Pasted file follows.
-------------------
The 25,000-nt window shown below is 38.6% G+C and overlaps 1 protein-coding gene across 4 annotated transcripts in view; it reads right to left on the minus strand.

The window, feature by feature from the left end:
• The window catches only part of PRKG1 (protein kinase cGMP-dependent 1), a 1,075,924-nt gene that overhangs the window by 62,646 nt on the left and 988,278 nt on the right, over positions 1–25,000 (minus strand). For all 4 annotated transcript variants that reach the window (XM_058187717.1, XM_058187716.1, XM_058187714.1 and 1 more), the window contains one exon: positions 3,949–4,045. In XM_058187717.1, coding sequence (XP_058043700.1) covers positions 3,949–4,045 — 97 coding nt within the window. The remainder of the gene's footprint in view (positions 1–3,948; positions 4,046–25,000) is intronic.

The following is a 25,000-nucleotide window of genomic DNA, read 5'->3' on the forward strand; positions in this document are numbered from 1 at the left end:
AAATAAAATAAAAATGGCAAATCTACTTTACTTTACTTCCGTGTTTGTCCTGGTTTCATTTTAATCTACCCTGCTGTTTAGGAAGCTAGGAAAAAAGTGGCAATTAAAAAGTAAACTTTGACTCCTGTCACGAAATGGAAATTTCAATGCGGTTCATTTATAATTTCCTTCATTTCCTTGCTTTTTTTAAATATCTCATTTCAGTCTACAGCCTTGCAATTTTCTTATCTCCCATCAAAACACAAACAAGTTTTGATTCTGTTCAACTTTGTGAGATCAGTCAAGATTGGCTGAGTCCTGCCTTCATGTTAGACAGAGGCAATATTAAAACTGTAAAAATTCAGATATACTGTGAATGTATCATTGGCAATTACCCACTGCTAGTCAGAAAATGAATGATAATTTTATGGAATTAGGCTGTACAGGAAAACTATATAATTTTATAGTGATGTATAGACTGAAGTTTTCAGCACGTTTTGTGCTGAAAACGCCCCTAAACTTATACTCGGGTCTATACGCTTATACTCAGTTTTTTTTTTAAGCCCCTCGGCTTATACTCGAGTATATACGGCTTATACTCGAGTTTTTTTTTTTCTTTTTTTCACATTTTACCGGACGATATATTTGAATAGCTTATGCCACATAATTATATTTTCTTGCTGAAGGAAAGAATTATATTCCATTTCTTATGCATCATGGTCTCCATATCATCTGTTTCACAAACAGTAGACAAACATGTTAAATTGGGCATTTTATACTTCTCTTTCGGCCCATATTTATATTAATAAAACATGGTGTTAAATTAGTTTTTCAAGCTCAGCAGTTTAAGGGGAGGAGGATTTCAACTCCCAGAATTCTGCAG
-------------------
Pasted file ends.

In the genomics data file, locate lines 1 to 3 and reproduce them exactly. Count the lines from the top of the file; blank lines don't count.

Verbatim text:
The 25,000-nt window shown below is 38.6% G+C and overlaps 1 protein-coding gene across 4 annotated transcripts in view; it reads right to left on the minus strand.

The window, feature by feature from the left end:
• The window catches only part of PRKG1 (protein kinase cGMP-dependent 1), a 1,075,924-nt gene that overhangs the window by 62,646 nt on the left and 988,278 nt on the right, over positions 1–25,000 (minus strand). For all 4 annotated transcript variants that reach the window (XM_058187717.1, XM_058187716.1, XM_058187714.1 and 1 more), the window contains one exon: positions 3,949–4,045. In XM_058187717.1, coding sequence (XP_058043700.1) covers positions 3,949–4,045 — 97 coding nt within the window. The remainder of the gene's footprint in view (positions 1–3,948; positions 4,046–25,000) is intronic.